If you or someone you know was born in June, alexandrites are a wonderful alternative to pearls when it comes to purchasing June birthstone jewelry pieces as a gift! This gemstone is also associated to the 55th year of marriage, so if you’re looking forward to making this anniversary special, we recommend looking into this unique stone.
Alexandrites have a hardness of about 8.5 on the Mohs scale of hardness, which is relatively hard and tough. Because of this, this gemstone is a good choice for jewelry worn on the daily.
Similar to diamonds, the care and maintenance of alexandrites is a bit easier compared to other gemstones, such as pearls, but is still crucial for those who own them. Understanding the tough property of alexandrites will help owners like you to understand how to properly clean and care for them to maintain its sparkle and brilliance. Make sure to clean your alexandrites on a regular basis, which includes warm water and soap, and a soft lint-free cloth to dry.
The third birthstone of June is the Moonstone. This gemstone was named by the Roman natural historian Pliny, and was named after its likeness to the moon. The stone is also known as Selenite, which comes from the Greek word “selene,” meaning moon.
The moonstone is classified as the best-known gem of the feldspar group of minerals, being a sodium potassium aluminum silicate. The special glow that this gemstone possesses comes from its adularescence, giving it a light that appears across the entire stone. Moonstones can be found in various places including the Unites States, India, Sri Lanka, Brazil, India, Madagascar, Myanmar, and Tanzania. This birthstone also comes in different shapes, sizes, and colors, including blue, green, pink, grey, white, and even rainbow!
The rarest type of moonstone is a fine moonstone of rainbow variety, which is quite rare and is becoming even rarer at this day.
The history and symbolism of the moonstone all relate to the main property of its name, the moon.
Moonstones are the symbol of divine feminine energy, associated to the great power of the lunar cycle. This birthstone also represents good luck, intuition, inspiration, success, and good fortune. The power that moonstones possess is associated with the moon, evoking tranquility and can nourish and give passion to your stated feminine energies. As the property of tranquility and even calmness come from moonstones, they are often used for meditation purposes, and also is known as the lover’s stone to help restore the tranquility of love.
The moonstone is also the sacred stone of India, which was said to be embedded in the forehead of Ganesh, the four-handed god of the moon, since the beginning of time in earliest Indian traditions. In Ancient Roman times, the Romans believed that it was formed by moonlight and that this gem exhibited the image of the moon goddess, Diana. They also believed to protect those who traveled by night, and associated the name of “Travelers Stone” to this moonshine of a gem. Moonstones were also traditionally used as good luck charms and a cure to insomnia in Asian cultures; in Ancient Asia, it was also believed to contain a live spirit inside due to its moving light and glow.
Moonstones have a hardness of 6 – 6.5 on the Mohs scale of hardness and is known to have quite a poor toughness. It is sensitive to high heat and may crack, so it is recommended to just clean and care for your moonstone gemstone with warm water and soap, cleaning and drying with soft brushes and cloths. It is also popular to be set in pendants and brooches for longer durability in regards to daily wear, as rings or bracelets are more prone to damage.
Replacing Your Missing Pearl, Alexandrite, or Moonstone
Thinking about restoring a loved one’s sentimental birthstone piece? You’re in the right place to restore their precious memories.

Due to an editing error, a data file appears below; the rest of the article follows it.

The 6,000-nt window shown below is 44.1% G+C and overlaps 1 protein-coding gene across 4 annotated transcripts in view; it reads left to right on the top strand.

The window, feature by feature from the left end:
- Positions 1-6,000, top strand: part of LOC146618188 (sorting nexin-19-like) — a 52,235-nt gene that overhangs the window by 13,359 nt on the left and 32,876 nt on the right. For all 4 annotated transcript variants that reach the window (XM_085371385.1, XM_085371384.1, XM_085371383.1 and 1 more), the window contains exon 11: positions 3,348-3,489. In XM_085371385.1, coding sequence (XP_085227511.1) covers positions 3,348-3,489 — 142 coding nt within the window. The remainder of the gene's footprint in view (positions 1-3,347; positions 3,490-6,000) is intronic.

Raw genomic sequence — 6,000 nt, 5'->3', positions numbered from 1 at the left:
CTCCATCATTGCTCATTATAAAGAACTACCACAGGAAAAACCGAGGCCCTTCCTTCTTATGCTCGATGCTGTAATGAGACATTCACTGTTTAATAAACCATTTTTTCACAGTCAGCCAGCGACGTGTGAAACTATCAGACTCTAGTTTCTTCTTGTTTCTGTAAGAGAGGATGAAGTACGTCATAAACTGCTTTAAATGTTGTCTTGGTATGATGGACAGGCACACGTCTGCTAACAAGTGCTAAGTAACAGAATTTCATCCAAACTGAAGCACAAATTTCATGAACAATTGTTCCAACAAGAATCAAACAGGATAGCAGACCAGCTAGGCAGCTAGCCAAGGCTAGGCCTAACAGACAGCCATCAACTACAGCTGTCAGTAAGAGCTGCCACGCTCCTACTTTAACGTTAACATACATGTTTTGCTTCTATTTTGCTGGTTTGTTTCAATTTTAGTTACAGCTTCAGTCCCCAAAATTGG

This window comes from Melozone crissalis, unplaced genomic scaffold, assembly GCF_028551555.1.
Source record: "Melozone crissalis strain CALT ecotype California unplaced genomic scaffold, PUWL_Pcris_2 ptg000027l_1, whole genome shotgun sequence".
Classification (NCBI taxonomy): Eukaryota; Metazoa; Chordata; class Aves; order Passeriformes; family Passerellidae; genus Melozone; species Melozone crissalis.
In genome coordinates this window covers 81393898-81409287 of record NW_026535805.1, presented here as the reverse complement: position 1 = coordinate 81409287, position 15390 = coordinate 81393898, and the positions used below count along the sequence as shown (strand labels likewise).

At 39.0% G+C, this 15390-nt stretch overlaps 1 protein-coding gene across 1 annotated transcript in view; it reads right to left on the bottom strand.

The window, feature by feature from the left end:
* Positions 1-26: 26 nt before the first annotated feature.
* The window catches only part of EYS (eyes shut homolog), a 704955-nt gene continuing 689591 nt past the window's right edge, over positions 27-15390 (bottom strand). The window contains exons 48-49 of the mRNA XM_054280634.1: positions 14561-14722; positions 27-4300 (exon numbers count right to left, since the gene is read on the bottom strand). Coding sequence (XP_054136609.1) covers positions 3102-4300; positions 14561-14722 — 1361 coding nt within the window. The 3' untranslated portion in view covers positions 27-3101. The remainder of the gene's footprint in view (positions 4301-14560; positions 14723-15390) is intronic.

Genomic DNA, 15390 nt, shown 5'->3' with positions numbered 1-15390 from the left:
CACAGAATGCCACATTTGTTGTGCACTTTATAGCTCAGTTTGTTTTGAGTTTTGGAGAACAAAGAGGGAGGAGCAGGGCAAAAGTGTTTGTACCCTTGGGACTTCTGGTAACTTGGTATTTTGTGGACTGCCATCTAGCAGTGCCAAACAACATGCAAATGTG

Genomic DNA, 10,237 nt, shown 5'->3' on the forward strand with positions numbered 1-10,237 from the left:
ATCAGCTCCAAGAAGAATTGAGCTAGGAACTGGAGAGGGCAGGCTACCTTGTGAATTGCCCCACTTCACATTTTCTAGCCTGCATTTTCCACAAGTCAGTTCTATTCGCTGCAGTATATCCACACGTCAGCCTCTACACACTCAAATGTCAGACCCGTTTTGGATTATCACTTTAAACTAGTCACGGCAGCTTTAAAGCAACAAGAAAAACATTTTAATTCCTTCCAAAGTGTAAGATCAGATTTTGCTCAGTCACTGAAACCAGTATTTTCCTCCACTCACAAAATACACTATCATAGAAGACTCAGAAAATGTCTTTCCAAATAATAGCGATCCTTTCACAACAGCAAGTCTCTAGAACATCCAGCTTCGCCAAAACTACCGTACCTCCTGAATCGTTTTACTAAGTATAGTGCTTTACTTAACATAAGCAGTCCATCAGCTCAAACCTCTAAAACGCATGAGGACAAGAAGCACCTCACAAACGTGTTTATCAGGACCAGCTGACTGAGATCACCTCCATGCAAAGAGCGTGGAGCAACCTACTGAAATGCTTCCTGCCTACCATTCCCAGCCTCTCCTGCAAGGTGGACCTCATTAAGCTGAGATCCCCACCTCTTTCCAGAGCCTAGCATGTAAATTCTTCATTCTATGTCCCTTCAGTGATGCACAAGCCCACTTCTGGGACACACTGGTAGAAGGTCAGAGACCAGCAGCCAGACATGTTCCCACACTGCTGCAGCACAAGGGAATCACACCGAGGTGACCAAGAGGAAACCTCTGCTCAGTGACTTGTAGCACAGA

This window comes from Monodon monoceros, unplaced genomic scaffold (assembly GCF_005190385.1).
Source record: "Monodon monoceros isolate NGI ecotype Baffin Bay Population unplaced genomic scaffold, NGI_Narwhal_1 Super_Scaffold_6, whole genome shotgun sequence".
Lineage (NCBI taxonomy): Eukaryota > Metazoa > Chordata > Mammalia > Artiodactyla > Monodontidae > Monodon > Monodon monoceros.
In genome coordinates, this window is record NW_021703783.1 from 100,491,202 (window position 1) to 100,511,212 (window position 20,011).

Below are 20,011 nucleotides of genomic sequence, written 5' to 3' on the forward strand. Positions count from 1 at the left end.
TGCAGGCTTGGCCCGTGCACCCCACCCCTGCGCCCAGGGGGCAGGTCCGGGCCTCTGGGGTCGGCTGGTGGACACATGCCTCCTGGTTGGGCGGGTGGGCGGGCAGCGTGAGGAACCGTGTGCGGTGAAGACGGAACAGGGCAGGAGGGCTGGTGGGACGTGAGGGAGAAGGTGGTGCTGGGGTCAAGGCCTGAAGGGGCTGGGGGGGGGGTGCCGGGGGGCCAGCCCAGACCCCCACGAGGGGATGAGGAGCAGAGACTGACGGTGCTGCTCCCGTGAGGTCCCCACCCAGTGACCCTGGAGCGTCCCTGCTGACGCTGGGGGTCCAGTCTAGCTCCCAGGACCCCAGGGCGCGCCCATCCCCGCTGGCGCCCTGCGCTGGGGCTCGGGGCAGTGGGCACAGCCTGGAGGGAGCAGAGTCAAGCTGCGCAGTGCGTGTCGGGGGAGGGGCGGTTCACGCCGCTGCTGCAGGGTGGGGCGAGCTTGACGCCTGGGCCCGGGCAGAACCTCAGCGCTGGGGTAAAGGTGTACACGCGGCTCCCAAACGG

Gemstones provide life to any piece of jewelry, yet have the highest potential to damage. Whether it be a loose, lost, or scratched-up Pearl, Alexandrite, or Moonstone, we take restoring the life of your treasures seriously. Any gem, any damage, we’ll make your jewelry sparkle as bright as the day you got it.
We have a team of specialists in place to properly source every type of gem needed for your treasured item. We understand your gemstones are unique and require specific attention. Our Professional Stone Sourcing team makes sure that all of your gems, even the ones that sometimes go unnoticed, are replaced by stones of the right caliber for your piece.
Visit our Gemstone Replacement Services page to learn more about servicing your Pearl, Alexandrite, or Moonstone.
The Ultimate Birthstone Guide
“If you were born in June, your month’s birthstones are Pearl, Alexandrite, and Moonstone.
If you didn’t already know, there are some months that have multiple birthstones, whereas some only have one. Traditional birthstones are gemstones that were most commonly associated with its respective month in the early 20th century and even beyond, with Ancient Greek and Roman philosophers associating these gemstones with the star signs. Those that are more commonly known in this day and age are the modern birthstones, which were officially named by the Jewelers of America in the 1950’s.
If you would like to learn more about birthstones in general, visit our Ultimate Birthstone Guide!“
Clean & Polish Services
“A basic clean, polish, and inspection is part of the routine care and maintenance needed to keep your jewelry looking like new. The inspection process includes looking for loose stones, bent prongs, and any damage to the metal or stones that need to be repaired.”
Stone Setting Repair
“A stone setting repair can be a simple re-tipping of a worn prong (which is considered routine care and maintenance) or the complete rebuilding/replacing of a damaged prong. In the case of severe damage, the entire head of the ring may need to be replaced.
Regardless of whether or not the prongs are compromised due to normal wear and tear or a result of accidental damage, we can provide the routine care and maintenance in order to ensure you do not lose a stone in your setting.”
Gemstone Replacement Services
“The process of a Gemstone Replacement is simple enough, yet requires trained eyes to be able to make a flawless switch. We aim to leave no trace of our work, which means not only will your setting be perfected, but the gemstone we choose will complete your jewelry piece effortlessly.”
- Pair of Loose Alexandrite Gemstones: https://commons.wikimedia.org/
- Loose Alexandrite Gemstone: https://commons.wikimedia.org/
- Alexandrite Ring: https://commons.wikimedia.org/
- Moonstone Ring: https://commons.wikimedia.org/
- Natural Blue Moonstone: https://commons.wikimedia.org/
- White Moonstone: https://www.flickr.com/